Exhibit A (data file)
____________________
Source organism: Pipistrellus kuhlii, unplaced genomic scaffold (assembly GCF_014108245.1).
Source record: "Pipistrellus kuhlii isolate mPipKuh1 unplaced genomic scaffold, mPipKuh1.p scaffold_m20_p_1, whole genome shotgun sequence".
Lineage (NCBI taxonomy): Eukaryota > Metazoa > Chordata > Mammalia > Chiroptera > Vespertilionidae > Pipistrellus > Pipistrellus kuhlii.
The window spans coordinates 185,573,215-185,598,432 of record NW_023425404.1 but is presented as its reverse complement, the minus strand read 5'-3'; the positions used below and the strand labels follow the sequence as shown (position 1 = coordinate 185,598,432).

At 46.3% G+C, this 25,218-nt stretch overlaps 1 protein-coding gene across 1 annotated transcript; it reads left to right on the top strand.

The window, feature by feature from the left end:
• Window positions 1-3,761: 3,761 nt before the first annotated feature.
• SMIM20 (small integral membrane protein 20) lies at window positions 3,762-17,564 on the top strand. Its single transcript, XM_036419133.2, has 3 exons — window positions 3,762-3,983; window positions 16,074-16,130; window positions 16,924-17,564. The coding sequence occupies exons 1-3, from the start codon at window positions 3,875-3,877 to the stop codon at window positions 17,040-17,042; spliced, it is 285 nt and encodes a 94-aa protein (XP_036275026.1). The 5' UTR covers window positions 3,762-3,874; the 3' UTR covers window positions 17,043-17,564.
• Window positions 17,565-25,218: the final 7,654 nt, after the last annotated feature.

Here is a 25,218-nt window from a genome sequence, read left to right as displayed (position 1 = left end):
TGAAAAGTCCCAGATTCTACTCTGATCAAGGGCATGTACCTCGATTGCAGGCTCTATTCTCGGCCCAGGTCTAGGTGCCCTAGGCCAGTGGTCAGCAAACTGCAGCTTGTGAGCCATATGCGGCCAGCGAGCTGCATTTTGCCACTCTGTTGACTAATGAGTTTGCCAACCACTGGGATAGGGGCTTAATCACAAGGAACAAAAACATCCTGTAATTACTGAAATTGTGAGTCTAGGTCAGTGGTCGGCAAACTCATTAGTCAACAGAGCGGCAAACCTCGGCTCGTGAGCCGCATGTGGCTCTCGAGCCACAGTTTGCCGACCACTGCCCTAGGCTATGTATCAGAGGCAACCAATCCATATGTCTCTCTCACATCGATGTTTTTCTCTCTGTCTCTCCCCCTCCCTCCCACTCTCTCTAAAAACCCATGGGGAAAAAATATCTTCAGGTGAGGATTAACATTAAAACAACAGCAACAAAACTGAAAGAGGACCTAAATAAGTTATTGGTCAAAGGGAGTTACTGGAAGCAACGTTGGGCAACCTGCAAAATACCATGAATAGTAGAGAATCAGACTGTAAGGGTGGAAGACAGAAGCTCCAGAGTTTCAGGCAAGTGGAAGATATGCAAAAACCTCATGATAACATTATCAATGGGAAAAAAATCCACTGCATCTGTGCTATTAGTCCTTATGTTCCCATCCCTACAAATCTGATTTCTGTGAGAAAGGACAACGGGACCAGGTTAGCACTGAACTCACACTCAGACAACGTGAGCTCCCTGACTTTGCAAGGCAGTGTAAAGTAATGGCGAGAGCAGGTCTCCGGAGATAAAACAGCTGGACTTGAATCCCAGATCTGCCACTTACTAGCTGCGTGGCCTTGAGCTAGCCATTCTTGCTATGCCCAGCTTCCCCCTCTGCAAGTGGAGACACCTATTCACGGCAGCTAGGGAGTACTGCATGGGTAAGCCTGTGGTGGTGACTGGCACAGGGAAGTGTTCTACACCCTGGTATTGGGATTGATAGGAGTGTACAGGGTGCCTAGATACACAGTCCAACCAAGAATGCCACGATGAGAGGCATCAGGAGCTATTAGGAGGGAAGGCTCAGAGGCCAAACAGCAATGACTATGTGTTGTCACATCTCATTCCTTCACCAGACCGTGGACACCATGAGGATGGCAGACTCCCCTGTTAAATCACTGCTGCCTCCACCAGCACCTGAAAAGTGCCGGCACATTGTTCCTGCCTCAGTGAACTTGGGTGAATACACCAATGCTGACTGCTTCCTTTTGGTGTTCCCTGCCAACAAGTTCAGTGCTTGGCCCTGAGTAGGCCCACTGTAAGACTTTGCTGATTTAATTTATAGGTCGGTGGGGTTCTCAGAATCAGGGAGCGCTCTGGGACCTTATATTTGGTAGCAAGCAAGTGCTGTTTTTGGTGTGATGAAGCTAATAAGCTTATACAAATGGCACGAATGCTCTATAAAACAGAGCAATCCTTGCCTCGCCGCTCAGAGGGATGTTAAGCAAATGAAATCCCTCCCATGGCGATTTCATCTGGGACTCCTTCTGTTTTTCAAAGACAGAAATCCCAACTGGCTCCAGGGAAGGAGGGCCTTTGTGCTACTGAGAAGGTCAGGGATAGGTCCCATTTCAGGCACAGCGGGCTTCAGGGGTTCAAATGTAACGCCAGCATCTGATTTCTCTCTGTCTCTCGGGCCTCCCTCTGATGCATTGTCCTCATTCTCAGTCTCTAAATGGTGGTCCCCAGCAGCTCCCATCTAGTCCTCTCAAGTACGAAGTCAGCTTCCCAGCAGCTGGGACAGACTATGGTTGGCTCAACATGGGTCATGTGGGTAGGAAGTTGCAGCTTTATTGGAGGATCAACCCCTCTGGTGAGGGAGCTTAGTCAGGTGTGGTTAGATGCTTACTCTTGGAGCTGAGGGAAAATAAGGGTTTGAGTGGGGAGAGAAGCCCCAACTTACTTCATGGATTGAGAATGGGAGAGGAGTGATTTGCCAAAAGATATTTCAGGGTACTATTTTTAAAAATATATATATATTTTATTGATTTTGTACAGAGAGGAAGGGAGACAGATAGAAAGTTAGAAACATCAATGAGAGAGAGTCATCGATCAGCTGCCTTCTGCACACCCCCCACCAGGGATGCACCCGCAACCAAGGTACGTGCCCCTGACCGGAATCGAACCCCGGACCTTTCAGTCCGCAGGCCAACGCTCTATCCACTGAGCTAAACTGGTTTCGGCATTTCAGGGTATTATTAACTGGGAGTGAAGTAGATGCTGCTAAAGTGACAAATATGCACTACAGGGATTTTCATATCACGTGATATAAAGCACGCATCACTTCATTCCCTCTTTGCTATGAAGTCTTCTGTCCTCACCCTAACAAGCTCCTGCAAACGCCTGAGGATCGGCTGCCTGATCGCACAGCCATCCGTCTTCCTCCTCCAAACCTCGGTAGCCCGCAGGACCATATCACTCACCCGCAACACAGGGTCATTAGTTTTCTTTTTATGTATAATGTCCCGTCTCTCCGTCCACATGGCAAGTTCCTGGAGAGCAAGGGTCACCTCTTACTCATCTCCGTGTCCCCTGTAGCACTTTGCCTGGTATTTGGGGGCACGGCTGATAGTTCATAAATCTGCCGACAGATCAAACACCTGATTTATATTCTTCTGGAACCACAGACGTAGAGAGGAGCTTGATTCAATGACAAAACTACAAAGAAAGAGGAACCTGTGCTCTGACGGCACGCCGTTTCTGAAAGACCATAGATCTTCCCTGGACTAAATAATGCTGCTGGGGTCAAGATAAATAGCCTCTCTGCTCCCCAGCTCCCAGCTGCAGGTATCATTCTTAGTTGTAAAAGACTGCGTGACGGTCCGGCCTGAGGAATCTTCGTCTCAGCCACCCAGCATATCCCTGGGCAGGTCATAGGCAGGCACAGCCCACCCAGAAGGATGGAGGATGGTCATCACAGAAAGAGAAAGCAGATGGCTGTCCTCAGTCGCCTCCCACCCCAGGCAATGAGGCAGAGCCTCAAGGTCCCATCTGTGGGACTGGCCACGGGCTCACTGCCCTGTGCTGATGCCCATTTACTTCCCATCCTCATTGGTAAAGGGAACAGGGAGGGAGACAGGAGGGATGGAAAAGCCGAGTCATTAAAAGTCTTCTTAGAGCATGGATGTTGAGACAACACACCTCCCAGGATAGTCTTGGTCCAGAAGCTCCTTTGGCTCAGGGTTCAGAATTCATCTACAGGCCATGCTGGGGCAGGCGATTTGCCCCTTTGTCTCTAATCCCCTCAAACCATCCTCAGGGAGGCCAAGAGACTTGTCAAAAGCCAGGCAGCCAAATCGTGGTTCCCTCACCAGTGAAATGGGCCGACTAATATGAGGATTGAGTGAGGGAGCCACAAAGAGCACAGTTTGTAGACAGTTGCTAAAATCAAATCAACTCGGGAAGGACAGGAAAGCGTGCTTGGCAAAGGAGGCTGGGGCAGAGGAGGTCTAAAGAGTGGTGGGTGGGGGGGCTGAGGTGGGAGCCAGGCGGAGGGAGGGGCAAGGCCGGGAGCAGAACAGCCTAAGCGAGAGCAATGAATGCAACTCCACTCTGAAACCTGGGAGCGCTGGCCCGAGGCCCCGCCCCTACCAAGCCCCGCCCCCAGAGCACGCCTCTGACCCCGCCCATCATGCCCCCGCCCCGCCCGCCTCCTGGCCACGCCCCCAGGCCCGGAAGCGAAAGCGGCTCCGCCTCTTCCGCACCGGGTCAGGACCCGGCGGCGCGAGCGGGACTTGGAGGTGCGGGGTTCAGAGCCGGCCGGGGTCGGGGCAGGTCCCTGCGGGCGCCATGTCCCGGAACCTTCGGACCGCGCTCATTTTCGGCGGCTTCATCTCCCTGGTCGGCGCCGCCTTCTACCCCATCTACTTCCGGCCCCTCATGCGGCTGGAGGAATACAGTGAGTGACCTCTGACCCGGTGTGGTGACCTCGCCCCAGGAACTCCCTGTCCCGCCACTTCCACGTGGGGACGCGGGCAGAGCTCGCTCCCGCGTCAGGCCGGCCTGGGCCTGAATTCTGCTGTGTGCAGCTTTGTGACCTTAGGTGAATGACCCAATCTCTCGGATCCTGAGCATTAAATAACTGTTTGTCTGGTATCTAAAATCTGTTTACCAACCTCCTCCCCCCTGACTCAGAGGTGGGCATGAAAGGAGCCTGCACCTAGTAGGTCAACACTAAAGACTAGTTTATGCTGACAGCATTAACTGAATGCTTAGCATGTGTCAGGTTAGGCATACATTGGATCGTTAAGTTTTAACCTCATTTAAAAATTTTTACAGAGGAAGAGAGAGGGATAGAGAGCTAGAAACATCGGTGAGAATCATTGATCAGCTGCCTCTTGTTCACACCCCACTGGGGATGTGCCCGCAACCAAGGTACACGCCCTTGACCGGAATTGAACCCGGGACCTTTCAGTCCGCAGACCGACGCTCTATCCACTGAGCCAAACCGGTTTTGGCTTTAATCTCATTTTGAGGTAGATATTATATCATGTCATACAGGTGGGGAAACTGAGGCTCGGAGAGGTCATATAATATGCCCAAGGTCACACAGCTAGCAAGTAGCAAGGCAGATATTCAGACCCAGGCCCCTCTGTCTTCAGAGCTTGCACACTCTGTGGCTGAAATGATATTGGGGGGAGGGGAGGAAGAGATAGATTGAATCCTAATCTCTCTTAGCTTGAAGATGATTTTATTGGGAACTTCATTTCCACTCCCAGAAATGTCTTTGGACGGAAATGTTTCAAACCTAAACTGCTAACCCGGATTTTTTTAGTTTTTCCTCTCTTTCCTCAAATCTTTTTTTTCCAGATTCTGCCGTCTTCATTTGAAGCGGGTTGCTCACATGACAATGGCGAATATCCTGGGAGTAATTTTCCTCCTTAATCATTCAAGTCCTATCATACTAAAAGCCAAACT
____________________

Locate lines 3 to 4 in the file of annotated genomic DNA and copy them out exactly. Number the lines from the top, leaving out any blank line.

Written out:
Lineage (NCBI taxonomy): Eukaryota > Metazoa > Chordata > Mammalia > Chiroptera > Vespertilionidae > Pipistrellus > Pipistrellus kuhlii.
The window spans coordinates 185,573,215-185,598,432 of record NW_023425404.1 but is presented as its reverse complement, the minus strand read 5'-3'; the positions used below and the strand labels follow the sequence as shown (position 1 = coordinate 185,598,432).